Reparations paid to Central Park Five
Amadi Ajamu | , Nayaba Arinde | 7/3/2014, 3:01 p.m.
New York City Mayor Bill de Blasio finally made good on his campaign promise concerning the “Central Park Five.” The city officially settled the case brought by the five innocent young Black and Latino men who were railroaded 25 years ago in the infamous Central Park jogger case. The $41 million settlement will be awarded after the pro forma signing of the document by federal Judge Deborah Batts. Attorney Jonathan Moore stated they should receive the funds within two weeks.
“Bittersweet” is how Aisha Salaam, sister of Yusef Salaam, described the feeling to the AmNews.
Raymond Santana, Kevin Richardson, Antron McCray, Yusuf Salaam and Kharey Wise ranged from 14 to 16 years old at the time of the attack of 28-year-old investment banker Trisha Meili. They were falsely accused and convicted and served seven to 13 years for a crime some say the city prosecutors knew they did not commit.
There was a panoramic display of emotion and people outside City Hall when the Central Park Five, their families and their lawyers held a press conference last Friday, June 27. The plaza was packed with supporters, activists, a couple of politicos, curious bystanders and journalists from clear across the media spectrum, pushing and shoving, eager to get the key sound bite.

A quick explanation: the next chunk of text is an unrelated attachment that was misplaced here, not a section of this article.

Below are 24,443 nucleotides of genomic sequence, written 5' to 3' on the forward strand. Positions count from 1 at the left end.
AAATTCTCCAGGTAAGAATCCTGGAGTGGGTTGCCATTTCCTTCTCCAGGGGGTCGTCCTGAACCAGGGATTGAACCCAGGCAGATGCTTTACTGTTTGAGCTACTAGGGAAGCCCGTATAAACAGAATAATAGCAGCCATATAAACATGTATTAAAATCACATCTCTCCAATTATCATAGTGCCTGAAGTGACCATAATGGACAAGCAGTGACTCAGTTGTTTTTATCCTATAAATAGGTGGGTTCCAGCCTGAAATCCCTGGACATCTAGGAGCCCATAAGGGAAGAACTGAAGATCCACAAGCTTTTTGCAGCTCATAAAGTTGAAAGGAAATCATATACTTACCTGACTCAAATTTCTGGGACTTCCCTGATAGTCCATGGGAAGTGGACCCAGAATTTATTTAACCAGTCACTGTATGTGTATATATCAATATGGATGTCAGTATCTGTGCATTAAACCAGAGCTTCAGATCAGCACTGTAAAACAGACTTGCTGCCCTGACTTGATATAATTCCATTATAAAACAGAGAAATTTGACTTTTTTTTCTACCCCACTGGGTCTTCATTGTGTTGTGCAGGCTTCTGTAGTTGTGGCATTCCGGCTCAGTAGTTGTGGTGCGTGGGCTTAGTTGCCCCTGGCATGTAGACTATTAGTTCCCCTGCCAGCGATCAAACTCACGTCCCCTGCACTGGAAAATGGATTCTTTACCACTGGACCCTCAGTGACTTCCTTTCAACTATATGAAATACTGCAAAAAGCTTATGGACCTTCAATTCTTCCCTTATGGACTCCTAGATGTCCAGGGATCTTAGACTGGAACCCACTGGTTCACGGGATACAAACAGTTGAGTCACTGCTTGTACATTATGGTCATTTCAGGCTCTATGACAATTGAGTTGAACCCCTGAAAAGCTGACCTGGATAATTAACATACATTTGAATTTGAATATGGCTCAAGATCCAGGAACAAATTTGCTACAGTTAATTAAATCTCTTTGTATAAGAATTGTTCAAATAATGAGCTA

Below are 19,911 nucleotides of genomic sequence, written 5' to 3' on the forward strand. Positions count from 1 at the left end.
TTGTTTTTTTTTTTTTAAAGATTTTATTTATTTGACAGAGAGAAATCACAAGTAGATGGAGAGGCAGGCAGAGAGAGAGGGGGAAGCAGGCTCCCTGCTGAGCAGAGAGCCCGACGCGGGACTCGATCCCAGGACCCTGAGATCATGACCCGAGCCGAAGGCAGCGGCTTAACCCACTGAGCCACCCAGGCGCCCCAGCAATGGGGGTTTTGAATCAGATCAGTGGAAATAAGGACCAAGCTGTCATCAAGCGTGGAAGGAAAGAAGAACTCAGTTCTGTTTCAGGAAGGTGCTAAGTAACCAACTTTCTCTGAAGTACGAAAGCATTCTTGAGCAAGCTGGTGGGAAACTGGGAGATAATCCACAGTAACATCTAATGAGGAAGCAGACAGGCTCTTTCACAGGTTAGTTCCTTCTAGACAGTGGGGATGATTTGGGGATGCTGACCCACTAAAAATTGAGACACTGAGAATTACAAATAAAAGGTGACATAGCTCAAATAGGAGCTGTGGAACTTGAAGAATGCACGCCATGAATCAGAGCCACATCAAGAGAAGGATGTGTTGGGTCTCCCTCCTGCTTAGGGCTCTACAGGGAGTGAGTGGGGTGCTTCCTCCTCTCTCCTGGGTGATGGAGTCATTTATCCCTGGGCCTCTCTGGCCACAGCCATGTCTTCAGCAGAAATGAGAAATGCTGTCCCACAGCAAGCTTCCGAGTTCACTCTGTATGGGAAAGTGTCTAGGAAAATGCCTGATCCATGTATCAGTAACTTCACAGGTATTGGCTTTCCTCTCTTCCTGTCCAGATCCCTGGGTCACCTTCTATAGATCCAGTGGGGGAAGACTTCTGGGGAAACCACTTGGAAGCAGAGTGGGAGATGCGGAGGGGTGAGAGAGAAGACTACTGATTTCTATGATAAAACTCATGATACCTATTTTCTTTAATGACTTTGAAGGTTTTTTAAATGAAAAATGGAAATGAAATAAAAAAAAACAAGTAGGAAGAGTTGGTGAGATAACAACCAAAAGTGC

Santana, Richardson and Yusef Salaam stood on the City Hall steps, accompanied by their families, longtime supporters and lawyers. Wise had a previous engagement and McCray lives out-of-state and was unable to attend.
Attorney Roger Wareham, one of the Central Park Five’s lawyers, compared the case to that of the Scottsboro Boys and Emmett Till and spoke of the “river of racism that flows through this country.”
There was heart-wrenching testimony from the families of Salaam, Richardson and Santana.There were painful tears from Richardson as he talked about all the suffering he had been through. His emotions were so riveting that numerous hardcore supporters standing with him were driven to free-flowing tears.
“People called us animals, wolf pack,” said Richardson. “I have four sisters and a mother; I would never do anything to a woman. I was raised better than that. It still hurts me emotionally. Now it feels great to have a voice, because in ’89 we didn’t have one. All we wanted to tell y’all is that we didn’t do it. We just wanted to put an end to this chapter.
“Y’all tried to dehumanize us as human beings, but we’re still here. We’re strong,” he added.
Richardson announced, “There’s no amount of money on earth that will restore our youth; we lost those years. We see ourselves speaking through the youth; we see ourselves through them. That’s how we relive our youthfulness.”
Salaam’s mother, Sharonne Salaam, delivered a thunderous testimony, booming, “I have no victory … I am still covered in the shame that has been put upon me by this case. I am defeated in this country, I’m defeated in this system and I’m defeated in this world. The shame that I felt when I walked into that police precinct 25 years ago, when I encountered Linda Fairstein and Elizabeth Lederer and the rest—I am still insulted.”